I just wanted to drop by here for a few moments to observe the fact that Carrier will be in brick-and-mortar stores in a week. I could tell you about the new interior design and the higher printing quality. I could tell you how being in stores will hopefully expose the novel to a whole new audience. Instead, I think I’d rather reflect on the book itself.
I know. Blogs can be self-indulgent, and I’ve striven to not have one of those. But hey, it’s an occasion to observe, and you’re in my house right now. Pop a squat, or get out.
More than six years ago, when I was 27, I was in what some would call a rut. I imagine it’s a phase that affects many twenty-somethings. It is a part of our lives in which we accept adulthood and that we can never go back to the time when we can more often do as we choose not as we need. To a large extent, we have to cope with the fact that responsibility dictates our actions.
First world problems, I know, but I was beginning to understand I didn’t deal with change well. I was working hard for someone else and was unhealthy. I lacked direction other than to continue paying the bills and, well, existing. I hadn’t written anything in several years because I was uninspired.
In short, I was a big bucket of depressed negativity. Where do I go from here?
Let’s rewind a bit. When I was in college, someone thought I was a pretty good storyteller, and at graduation, I won the fiction award for my class. I also happened to be the president of the English nerds’ club. So the faculty wanted me to read something at graduation. I wanted to read something from Stephen King. They twisted my arm into reading Raymond Carver. No, I’m not still bitter (nothing against Raymond Carver).
Anyway, had I read Stephen King, it would have been a passage from his non-fiction book On Writing. In particular, this passage stuck out to me when I read it and has been buried in my mind ever since:
Let’s get one thing clear right now, shall we? There is no Idea Dump, no Story Central, no Island of the Buried Bestsellers; good story ideas seem to come quite literally from nowhere, sailing at you right out of the empty sky: two previously unrelated ideas come together and make something new under the sun. Your job isn’t to find these ideas but to recognize them when they show up.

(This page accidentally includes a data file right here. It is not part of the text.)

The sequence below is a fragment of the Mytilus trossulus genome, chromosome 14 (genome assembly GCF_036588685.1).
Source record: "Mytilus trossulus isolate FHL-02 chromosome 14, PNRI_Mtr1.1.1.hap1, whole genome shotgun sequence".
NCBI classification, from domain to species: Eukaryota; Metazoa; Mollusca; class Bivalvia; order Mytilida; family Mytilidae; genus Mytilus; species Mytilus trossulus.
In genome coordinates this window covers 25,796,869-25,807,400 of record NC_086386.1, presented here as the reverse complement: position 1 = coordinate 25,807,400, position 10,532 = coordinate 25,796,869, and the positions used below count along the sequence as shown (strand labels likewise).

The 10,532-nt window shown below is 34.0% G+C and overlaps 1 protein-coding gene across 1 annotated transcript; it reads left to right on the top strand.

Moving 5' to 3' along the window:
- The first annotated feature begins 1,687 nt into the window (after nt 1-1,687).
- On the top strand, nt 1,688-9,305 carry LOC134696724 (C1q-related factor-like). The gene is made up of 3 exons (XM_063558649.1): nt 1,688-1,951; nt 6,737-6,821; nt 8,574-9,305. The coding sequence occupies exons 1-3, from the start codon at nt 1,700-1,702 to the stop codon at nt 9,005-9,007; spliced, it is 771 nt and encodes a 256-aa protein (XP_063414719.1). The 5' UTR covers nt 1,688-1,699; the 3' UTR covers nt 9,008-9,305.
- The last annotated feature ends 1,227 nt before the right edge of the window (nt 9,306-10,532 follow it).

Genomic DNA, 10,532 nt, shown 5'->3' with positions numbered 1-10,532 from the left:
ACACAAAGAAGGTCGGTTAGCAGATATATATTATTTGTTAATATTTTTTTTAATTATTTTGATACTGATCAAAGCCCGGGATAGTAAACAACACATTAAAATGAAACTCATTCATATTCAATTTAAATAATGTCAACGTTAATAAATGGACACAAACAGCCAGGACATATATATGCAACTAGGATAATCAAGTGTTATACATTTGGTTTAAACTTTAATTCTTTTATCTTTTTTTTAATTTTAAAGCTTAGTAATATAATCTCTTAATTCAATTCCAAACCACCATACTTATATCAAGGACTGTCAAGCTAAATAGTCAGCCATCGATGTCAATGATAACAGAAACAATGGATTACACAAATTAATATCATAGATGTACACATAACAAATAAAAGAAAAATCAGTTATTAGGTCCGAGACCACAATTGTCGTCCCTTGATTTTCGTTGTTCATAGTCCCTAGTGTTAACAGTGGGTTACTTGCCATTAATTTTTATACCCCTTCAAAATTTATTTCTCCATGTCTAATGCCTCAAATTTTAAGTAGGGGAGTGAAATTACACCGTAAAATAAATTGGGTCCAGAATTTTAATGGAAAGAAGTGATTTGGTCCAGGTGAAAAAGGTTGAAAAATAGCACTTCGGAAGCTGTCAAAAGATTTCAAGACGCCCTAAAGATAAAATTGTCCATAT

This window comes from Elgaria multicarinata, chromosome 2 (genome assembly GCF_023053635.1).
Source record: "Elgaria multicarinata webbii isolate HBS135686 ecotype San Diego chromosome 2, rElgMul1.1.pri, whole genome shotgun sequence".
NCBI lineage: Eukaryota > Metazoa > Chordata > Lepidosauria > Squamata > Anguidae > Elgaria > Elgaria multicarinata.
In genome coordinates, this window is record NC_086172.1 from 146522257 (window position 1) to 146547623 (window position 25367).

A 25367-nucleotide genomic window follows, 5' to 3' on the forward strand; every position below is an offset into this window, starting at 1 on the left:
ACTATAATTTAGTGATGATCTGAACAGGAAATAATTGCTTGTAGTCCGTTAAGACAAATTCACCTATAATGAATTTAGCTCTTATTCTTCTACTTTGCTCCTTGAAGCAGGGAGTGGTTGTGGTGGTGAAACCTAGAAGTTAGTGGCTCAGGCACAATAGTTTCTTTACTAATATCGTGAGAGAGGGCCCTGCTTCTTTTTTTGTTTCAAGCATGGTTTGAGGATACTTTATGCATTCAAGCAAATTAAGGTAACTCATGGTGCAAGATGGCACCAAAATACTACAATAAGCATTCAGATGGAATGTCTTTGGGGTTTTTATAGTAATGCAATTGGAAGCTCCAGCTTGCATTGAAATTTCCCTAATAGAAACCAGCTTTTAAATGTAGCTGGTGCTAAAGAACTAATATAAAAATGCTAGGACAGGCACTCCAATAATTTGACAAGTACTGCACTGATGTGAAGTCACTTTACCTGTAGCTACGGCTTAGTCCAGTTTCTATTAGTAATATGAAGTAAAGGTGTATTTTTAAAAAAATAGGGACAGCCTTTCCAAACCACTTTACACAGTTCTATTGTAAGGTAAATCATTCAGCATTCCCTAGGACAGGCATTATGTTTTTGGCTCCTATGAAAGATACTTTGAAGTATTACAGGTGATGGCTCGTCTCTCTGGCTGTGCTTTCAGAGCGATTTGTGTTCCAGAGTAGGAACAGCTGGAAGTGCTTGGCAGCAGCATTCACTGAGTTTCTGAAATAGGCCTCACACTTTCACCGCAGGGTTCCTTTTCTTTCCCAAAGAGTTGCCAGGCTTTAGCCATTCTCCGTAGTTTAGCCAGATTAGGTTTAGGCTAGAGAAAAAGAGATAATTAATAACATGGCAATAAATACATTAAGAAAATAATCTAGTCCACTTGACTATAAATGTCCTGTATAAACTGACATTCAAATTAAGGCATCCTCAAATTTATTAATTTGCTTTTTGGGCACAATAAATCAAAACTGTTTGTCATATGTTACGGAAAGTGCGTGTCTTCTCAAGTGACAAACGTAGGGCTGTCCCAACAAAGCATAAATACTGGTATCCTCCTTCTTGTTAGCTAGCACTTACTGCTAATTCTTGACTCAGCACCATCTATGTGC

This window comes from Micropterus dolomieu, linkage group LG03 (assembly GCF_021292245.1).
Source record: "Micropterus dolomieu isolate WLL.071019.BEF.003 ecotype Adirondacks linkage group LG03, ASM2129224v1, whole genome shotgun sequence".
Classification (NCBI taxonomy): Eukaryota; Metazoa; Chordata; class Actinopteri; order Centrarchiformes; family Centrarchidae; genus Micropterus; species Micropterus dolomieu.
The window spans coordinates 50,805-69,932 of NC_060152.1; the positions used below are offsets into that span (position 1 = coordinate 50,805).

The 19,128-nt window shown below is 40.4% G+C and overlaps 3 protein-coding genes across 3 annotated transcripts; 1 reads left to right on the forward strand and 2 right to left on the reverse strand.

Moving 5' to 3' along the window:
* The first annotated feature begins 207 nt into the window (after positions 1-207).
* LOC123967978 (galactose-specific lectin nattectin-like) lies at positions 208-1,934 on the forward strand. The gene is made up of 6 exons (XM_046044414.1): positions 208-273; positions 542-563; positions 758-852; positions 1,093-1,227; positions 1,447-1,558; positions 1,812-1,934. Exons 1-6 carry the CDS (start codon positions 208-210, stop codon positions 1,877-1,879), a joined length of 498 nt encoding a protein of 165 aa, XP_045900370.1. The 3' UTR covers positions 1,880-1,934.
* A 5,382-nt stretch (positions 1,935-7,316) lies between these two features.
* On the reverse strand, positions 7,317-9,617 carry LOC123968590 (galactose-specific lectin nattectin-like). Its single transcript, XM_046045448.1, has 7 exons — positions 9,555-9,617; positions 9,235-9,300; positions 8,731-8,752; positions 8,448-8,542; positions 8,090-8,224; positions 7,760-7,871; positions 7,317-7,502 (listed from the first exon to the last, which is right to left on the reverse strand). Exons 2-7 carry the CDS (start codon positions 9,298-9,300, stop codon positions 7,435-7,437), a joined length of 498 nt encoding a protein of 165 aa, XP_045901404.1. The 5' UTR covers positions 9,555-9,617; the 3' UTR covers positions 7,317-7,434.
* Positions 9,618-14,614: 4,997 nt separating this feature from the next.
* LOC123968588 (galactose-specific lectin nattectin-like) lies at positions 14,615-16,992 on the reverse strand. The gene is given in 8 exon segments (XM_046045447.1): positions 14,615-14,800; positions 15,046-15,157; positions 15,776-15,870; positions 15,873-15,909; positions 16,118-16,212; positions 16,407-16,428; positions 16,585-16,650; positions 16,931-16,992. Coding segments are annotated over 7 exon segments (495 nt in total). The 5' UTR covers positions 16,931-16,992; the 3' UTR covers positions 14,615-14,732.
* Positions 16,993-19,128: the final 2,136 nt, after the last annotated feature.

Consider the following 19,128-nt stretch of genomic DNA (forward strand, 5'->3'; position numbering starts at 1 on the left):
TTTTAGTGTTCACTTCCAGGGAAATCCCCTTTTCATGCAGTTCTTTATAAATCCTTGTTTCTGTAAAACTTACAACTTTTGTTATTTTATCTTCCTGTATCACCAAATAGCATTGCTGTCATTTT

After graduation, I struggled with my fiction. And then I gave up on it. Looking back on it now, I realize it was the beginning of an emotional downward spiral.
One day, after years of pressuring myself to write amazing literature and failing to live up to my own expectations, I had an idea for a story. It was crazy. It was silly. It was utterly insane. But it sounded like it could be fun.
Your job isn’t to find these ideas but to recognize them when they show up.
I reached up and caught it. I held onto it for three months. The seed planted roots. And I began to write again. I had to relearn where the words came from and how to translate that chaos onto the page. It was slow going, but I had this idea, glowing in the palms of my hands, and it didn’t seem to be going anywhere.
Carrier, for me, was the bottom of a depression trough. I battled to write it. Through a stroke of enormous luck, it got published. And now that it will be in stores soon, I find it’s an encouraging symbol.
My struggles in writing lie elsewhere now, more in the business of publishing. But if I’m being honest (and this blog post is nothing if not honest), I feel elevated. There’s a book on a shelf, and when I look at it, I see tethers shooting out and holding me up.
For three years, I carried this story with me, and now, knowing it is on a shelf, it carries me.
And you know, my only hope is that, for someone, somewhere, something I write can help to do the same.
I’d intended for this post to be more about the story and what it means to me, the specific ideas that I grabbed out of the air and held on to. Maybe that’s a topic for another time. Tonight, I realize, one week from making it onto retail shelves, I am more occupied by the achievement and milestone. Maybe it’s selfish to be so open.
I think it would be disingenuous not to be.